Now, onto people giving up their rights to keep fish. It's a mindset. I know some of you haave fished for years, but not sure how many have fished here in tehPNW back in th 70's and before. Fishing was beyond description. Hooking 20+ steelhead in a day was not unheard of. Ii've seen may days on th Puyallup when it was in it's haydays and brought home 2 nice WILD steelhead for dinner. Ii only liived a few blocks fromm the Puyallup growing up. So it was easy to go fishiing on a regular basis. Ppeople are creatues of habit. Growing uup for most of us in the 60's/70s/and 80's fishing was a way of life and also a way to help put food on the table. There wasn't the public ouutcries for wild fish. If there were i was overloked. You sppend most of your life keeping what you caught, it's very hard to just be told "natives release please". Not saying that it's baad to C and R native fish, but trying to give you the mindset. My first 2 steelhead caught on Dec 25, 1976 were both wild. The majority I caught in the next 10 years were wild too. Most of the fisherman I learned from were old when Ii started back in thee70's. Most haad fished since the 20's. Some were still alive when the first restrictions started cooming out. Most disregarded the rules. Their catch rates never changed, so they weren't going to release a fiine specimen of a fish. Ii myself at he time would've had a hard time releasing a 20+lb steelhead back then myself. I was younger and thought the world wouuld never change. I've grown up, and know that if I want my kids to see the fishing I had a chance to experience that things must change. I will say again, it's hard to teach an old dog new tricks. In the grand scheme of thins, this new style of C & R is relatively new in the PNW. Yes I know tha there have been Pioneers in the Northern WA rivers who've asked for these type of regs, but for the most part WA state has been a C & K fishery. Slowly people will change. But first, to really get an agreemeent to happen, you ned to UNIFY ALL FISHERMEN/WOMEN!!! There are too many classes that fight amongst each other. You have elitest fly fiisherman, gear fishermen, trollers, and all other sorts. Each tries to segregate th others. Mmost sportsman initiatives haave failed iin this sstate because we can't agree. That has got to change before we can ever get something done in this state.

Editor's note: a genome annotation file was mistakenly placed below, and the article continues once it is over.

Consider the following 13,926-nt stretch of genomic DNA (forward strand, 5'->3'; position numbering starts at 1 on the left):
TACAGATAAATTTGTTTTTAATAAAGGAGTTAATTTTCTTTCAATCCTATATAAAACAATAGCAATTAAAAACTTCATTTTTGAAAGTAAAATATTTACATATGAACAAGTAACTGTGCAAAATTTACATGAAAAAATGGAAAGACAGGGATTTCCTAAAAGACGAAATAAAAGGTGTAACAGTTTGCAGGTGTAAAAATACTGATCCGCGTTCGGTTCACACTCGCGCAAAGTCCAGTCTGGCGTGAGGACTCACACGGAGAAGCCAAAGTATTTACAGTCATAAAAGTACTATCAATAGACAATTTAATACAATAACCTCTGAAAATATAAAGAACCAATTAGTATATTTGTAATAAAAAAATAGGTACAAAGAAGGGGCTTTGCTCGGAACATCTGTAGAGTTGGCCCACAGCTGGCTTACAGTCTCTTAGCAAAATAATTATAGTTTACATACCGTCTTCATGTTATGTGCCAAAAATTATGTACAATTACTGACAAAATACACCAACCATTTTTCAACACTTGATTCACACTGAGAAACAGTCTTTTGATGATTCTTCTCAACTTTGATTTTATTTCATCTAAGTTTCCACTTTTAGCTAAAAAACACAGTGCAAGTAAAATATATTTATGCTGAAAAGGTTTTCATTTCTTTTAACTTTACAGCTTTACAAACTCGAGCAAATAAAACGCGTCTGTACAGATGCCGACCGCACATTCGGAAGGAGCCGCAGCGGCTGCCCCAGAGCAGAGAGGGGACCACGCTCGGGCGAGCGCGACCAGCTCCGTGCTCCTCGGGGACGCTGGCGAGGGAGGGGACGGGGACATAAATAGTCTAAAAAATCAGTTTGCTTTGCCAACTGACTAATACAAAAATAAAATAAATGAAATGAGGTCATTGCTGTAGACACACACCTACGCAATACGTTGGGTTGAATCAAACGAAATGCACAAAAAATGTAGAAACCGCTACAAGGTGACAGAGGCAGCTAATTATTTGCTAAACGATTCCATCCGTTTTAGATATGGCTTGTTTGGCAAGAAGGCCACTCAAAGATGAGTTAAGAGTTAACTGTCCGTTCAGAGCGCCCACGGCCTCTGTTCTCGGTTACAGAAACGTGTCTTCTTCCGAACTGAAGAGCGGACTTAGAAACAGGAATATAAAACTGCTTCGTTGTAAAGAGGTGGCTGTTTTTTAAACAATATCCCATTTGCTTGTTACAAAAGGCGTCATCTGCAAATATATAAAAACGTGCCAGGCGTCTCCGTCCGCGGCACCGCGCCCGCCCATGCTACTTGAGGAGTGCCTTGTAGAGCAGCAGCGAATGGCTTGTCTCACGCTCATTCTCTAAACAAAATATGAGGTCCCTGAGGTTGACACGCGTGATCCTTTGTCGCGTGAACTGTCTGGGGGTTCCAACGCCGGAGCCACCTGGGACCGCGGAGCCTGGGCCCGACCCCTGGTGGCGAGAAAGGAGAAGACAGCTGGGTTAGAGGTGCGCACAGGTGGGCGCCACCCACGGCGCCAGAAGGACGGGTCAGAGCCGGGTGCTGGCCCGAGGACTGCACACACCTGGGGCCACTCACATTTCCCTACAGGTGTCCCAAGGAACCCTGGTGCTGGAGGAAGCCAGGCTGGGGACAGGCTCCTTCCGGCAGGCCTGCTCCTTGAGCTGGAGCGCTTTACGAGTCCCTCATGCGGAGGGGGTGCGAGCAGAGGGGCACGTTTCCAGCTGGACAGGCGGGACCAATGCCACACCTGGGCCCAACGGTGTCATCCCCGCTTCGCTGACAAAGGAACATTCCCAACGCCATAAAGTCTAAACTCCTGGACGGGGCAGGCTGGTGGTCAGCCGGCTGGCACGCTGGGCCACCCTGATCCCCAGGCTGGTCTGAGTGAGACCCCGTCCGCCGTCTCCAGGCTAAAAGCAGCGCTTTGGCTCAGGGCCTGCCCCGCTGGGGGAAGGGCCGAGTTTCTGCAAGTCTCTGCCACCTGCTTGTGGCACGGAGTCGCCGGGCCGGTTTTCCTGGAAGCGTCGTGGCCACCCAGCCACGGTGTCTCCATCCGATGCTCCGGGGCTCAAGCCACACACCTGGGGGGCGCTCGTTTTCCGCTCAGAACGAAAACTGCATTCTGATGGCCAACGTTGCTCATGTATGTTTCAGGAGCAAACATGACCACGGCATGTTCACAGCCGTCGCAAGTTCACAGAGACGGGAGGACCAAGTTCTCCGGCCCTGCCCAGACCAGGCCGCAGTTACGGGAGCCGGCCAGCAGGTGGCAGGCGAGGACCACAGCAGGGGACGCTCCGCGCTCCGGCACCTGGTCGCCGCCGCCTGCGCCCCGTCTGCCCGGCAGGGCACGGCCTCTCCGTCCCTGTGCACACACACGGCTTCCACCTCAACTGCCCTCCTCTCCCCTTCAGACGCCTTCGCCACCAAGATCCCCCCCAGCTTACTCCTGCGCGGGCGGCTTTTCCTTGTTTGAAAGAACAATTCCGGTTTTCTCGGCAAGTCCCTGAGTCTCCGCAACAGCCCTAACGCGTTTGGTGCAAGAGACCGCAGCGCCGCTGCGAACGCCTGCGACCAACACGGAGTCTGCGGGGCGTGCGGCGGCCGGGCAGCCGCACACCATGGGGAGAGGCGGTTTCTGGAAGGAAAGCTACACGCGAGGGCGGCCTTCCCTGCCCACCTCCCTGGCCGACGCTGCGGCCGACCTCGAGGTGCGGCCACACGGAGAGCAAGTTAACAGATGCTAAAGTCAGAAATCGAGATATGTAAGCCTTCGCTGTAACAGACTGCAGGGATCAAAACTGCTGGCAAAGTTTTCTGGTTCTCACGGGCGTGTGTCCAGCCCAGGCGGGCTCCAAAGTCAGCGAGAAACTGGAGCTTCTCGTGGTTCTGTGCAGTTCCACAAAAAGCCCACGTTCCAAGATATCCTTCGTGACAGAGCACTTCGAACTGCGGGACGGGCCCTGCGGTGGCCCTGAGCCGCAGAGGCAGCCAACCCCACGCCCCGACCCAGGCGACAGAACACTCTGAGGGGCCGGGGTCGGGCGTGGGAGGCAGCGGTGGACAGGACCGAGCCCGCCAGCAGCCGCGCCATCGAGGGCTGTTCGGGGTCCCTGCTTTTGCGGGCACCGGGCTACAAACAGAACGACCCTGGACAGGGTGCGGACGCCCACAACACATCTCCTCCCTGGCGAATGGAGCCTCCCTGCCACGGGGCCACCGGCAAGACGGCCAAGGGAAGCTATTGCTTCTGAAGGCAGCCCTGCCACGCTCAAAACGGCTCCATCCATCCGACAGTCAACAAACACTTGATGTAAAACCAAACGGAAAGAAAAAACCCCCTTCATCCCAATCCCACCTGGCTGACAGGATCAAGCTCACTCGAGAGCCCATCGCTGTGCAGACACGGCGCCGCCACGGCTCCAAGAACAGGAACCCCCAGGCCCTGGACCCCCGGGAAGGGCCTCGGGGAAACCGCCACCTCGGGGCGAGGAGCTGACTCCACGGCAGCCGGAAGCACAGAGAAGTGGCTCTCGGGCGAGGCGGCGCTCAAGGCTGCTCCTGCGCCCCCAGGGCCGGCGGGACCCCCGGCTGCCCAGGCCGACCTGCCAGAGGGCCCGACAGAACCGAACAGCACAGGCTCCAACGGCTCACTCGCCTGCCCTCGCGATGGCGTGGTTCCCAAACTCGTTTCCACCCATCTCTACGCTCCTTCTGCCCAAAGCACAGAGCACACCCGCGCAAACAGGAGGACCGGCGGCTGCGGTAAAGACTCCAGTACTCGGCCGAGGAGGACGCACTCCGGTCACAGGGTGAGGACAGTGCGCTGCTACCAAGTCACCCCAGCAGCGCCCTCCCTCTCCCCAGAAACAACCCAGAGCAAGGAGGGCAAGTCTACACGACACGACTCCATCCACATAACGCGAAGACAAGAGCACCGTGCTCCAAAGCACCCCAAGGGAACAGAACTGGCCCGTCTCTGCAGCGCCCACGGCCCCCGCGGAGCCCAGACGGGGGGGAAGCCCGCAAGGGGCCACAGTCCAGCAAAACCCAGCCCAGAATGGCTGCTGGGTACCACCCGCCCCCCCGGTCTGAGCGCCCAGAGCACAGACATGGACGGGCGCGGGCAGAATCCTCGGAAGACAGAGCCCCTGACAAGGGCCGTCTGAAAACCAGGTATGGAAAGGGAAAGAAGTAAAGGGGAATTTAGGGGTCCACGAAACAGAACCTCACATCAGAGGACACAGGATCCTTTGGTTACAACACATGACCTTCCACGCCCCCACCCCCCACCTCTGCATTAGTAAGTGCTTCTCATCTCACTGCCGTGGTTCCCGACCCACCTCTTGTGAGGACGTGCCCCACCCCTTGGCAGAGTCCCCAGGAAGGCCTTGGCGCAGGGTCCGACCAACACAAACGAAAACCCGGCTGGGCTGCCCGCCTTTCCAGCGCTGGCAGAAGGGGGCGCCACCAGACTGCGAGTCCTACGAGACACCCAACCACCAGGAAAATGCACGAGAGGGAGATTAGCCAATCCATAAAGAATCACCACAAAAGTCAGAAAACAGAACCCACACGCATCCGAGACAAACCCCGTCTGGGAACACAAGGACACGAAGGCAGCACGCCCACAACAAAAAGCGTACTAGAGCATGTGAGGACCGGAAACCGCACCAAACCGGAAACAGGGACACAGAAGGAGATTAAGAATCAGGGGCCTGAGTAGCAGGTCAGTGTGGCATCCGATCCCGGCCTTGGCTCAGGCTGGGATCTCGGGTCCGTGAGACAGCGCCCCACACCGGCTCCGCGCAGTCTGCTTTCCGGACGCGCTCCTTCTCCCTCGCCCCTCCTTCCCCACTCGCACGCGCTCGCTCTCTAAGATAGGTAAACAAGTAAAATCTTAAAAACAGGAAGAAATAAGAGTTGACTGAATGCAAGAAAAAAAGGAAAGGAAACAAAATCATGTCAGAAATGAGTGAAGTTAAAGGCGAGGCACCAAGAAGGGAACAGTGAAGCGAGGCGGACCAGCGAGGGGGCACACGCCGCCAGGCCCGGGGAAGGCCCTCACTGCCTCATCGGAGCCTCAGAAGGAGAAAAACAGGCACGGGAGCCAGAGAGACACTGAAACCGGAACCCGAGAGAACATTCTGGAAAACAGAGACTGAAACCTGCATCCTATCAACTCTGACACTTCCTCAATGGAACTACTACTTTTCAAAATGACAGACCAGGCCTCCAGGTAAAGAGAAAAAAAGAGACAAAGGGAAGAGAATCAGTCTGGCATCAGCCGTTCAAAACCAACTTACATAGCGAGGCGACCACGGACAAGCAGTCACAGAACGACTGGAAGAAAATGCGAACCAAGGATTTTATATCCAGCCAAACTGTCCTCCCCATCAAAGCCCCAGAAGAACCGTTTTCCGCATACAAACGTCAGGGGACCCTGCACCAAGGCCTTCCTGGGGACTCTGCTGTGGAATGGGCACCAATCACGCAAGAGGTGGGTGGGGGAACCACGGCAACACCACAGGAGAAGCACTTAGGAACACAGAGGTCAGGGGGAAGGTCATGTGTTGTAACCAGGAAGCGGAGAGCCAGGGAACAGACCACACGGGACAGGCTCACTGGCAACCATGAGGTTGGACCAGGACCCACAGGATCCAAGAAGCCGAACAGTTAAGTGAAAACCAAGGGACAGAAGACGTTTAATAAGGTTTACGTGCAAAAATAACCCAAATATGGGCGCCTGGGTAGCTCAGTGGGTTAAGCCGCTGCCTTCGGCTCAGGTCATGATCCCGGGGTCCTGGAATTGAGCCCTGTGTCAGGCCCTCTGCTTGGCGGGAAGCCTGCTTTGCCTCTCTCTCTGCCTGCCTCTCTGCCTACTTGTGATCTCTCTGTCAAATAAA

Ok, Ii'm don preaching.